PC Culture

‘God Bless You’ Listed among Anti-Muslim ‘Microaggressions’

Podemos (‘We can’) Secretary General Pablo Iglesias (C) sneezes before speaking during a meeting in Oviedo, Spain, May 17, 2015. (Eloy Alonso/Reuters)
The list, compiled by a group of college librarians in Boston, also counts ‘Merry Christmas’ as an offensive phrase.

According to an “Anti-Oppression Library Guide” written by a group of librarians at Simmons College in Boston, “saying ‘God bless you’ after someone sneezes” is a microaggression against Muslim people.

“Islamomisic Microaggressions are commonplace verbal or behavioral indignities, whether intentional or unintentional, which communicates [sic] hostile, derogatory, or negative slights in relation to the beliefs and religious practices of Muslims,” the guide explains. “They are structurally based and invoke oppressive systems of religious/Chrisitan [sic] hierarchy.”

The guide explains that “Islamomisia” is another word for “Islamophobia,” which “is a systematized discrimination or antagonism directed against Muslim people due to their religion, or perceived religious, national, or ethnic identity associated with Islam.”

“Like anti-Semitism, Islamomisia describes mentalities and actions that demean an entire class of people,” it explains.

According to the guide, “saying ‘God bless you’ after someone sneezes conveys one’s perception that everyone is Christian or believes in God,” which is offensive because it “convey[s] people’s presumption that their religion is the standard.”

This is ridiculous for so many reasons that I don’t even know where to start. First of all, the phrase “God bless you” makes absolutely no specific reference to Christianity, let alone any kind of slight against the Islamic faith in particular. It’s not an assault on Islam; it doesn’t even mention Islam.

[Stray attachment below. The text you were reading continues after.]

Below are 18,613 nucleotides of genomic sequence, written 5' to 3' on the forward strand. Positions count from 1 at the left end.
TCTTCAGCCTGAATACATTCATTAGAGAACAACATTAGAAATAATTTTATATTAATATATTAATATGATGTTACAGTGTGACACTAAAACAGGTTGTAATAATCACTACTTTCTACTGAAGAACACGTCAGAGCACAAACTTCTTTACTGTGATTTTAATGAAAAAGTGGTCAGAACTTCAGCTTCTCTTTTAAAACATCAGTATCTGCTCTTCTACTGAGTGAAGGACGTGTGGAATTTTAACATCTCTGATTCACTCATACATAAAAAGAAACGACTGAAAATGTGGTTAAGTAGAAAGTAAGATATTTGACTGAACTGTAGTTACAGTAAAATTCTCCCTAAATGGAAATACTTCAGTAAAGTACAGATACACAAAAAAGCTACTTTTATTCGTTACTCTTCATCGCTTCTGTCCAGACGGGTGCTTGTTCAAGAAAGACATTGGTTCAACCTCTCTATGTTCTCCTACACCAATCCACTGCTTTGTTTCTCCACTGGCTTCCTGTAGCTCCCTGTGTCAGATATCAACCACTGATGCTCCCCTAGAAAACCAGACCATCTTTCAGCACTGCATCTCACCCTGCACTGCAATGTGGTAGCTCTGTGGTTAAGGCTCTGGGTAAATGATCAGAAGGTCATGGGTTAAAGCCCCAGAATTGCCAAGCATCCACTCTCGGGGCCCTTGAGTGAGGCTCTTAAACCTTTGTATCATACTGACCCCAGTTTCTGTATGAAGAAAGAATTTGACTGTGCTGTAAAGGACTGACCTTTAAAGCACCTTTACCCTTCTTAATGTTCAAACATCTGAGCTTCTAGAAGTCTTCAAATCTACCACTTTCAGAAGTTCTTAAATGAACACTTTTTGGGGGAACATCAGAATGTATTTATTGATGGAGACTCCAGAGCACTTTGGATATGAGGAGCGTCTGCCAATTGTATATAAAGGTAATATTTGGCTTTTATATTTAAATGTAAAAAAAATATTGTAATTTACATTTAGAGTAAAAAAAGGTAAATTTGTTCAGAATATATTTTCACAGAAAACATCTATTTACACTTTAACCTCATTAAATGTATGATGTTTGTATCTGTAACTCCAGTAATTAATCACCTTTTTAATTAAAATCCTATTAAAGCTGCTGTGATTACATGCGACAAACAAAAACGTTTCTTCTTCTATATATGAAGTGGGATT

If anything, “God bless you” could perhaps be said to be offensive to people who don’t believe in a God of any kind, but honestly I don’t think that’s true, either. Why? Because I don’t think it assumes anything; it’s just a phrase. I don’t think people actually think about it; it’s just something that we grow up hearing and so start saying ourselves. It’s really more of a reflex than a declaration of faith. Personally, I’m not religious, but I’d never for a second think to be offended at someone telling me “God bless you” after I’d sneezed. In fact, I’m even brave enough to admit that I myself have said “God bless you” before, and never thought for a second that I could possibly be doing anything offensive. It just doesn’t seem like a big deal.

According to the guide, however, it is a big deal. In fact, it contains an entire section explaining that the prefix “micro” on the word “microaggression” is not intended to convey the idea that such supposed offenses are small matters with small impacts:

Note: The prefix “micro” is used because these are invocation of religious hierarchy at the individual level (person to person), whereas the “macro” level refers to aggression committed by structures as a whole (e.g. an organizational policy). “Micro” in no way minimalizes or otherwise evaluates the impact or seriousness of the aggressions.

The list also includes saying “Merry Christmas” as an example of a microaggression.

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